Ralph Parsons Pettie, 82, a longtime English teacher at Greenwich High School, died in Brewer, Me., on June 20. Ralph lived in the nearby town of Blue Hill.

The younger son of the late Florence Parsons and Charles Edward Pettie, both parents Canadian-born and raised, Ralph was born on Feb. 3, 1933 in Brewer, then taken home to Bucksport. He attended Bucksport schools until the age of 14, when his family moved to Bangor; Ralph graduated from Bangor High School in 1951. He applied to and was accepted at Boston University, but decided instead to attend West Virginia Wesleyan College in Buckhannon, W.Va. There, he received his bachelor’s degree in English in 1955 and, on scholarship, was immediately accepted for graduate study, also in English, at the University of Maine in Orono. He received his master’s degree in 1956, after completing a thesis on the American playwright Eugene O’Neill.

Charles Dickens once wrote, “Regrets are the natural property of gray hairs.” Ralph Pettie had a lifelong love for animals, domestic and wild, but particularly domestic. The one great regret in his gray-haired years was that he had insufficient room to make a home for more unloved, unwanted animals. He wished he could have owned several acres of land in the country, where animals of all kinds could have found a safe and warm environment, but that was clearly not to Instead he gave generous financial support on both the local and national levels to animal welfare agencies and shelters.

Ralph served his country for two years in the U.S. Army before accepting a teaching position in the Greenwich public school system, where he taught English for 34 years and served as an advisor for the high school literary magazine. In 1989 he was nominated for and recognized by the school administration with a Distinguished Teacher citation. He retired from teaching in 1992 and returned to Maine. He moved into Parker Ridge, a retirement community in Blue Hill, just 15 miles southwest of the small coastal town where he grew up.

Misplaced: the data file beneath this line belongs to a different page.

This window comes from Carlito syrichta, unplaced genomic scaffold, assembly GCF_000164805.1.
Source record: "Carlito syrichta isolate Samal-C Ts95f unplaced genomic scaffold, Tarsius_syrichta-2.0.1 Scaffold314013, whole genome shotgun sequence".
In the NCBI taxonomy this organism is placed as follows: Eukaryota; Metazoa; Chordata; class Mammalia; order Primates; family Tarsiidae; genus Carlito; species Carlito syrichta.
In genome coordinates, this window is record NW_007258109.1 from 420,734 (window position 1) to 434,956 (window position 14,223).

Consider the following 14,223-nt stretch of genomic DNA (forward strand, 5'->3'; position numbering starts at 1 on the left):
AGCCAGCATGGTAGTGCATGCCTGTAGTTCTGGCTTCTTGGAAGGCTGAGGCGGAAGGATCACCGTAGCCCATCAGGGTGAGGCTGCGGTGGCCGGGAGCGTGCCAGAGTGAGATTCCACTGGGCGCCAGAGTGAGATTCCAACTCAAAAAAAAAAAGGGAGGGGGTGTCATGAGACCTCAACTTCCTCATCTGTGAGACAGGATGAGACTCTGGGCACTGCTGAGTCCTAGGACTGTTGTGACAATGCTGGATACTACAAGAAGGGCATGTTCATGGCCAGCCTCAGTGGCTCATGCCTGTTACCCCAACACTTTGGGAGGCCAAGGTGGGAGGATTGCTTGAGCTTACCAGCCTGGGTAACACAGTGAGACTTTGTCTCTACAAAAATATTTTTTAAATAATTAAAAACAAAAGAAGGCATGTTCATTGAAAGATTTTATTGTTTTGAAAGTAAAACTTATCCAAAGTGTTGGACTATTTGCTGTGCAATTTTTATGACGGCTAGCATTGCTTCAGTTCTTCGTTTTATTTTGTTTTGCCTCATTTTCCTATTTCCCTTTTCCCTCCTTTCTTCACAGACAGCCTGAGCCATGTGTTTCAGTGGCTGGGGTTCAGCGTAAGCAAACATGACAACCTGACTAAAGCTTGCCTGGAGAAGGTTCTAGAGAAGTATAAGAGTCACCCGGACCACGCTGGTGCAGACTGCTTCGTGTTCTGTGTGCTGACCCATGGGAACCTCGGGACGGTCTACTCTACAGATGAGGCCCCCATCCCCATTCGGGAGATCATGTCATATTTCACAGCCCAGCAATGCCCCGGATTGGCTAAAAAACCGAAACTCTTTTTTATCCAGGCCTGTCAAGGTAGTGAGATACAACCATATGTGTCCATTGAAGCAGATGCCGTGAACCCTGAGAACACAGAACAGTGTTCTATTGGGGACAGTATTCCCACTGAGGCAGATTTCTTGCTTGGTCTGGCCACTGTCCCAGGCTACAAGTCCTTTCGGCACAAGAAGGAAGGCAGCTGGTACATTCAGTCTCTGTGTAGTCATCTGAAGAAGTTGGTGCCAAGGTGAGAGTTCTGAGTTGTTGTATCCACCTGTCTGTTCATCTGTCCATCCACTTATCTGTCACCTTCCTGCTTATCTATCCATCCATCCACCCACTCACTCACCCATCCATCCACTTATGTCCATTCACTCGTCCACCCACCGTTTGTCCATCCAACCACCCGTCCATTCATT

While Ralph enjoyed traveling in his early teaching years and made several trips to the lands of his ancestors— Canada, the United Kingdom and Ireland—he visited the European continent only once, in 1982. During his Connecticut years, he made frequent trips into New York City to attend theater and musical events and to visit art galleries. A lifelong Anglophile, he loved British writers and spent two summer vacations in the mid- 80s at Cambridge University in England, teaching American high school students about the writers of his favorite periods of English literature: the 19th century Romantic and the Victorian. But at least part of every summer vacation involved a return trip to Maine to visit family and friends.

He enjoyed amateur writing when he wasn’t reading or listening mostly to classical music. Three of his favorite composers were Mozart, Schubert and Mendelssohn; he shared a birthday with the last.

Ralph believed that Dustin and William Farnum, two famous early 20th century actor brothers who grew up in Bucksport, had not received proper recognition for their theater and film careers, and so he set to writing a book, published in 2000, entitled “The Farnum Brothers of Bucksport.” Between them, the Farnum brothers made almost 200 movies in the early days of filmdom. The older brother, Dustin, is buried in Silver Lake Cemetery in Bucksport. This quiet cemetery, overlooking serene Silver Lake, always struck Ralph as a real-life counterpart to the cemetery in Thornton Wilder’s play “Our Town.” It is here that Ralph’s ashes were interred. Ralph is survived by his brother, Robert Pettie, of Glenmont, N.Y., and by two nephews (and their families), Mark Pettie of Woodcliff Lake, N.J., and David Pettie of Delmar, N.Y. Ralph is also survived by several cousins in Maine, New York, and Canada. To honor Ralph’s love of animals, those who wish to do so may send a memorial contribution to the Bangor Humane Society, 693 Mt. Hope Avenue, Bangor, ME 04401. Condolences may be expressed at www.jordanfernald.com.

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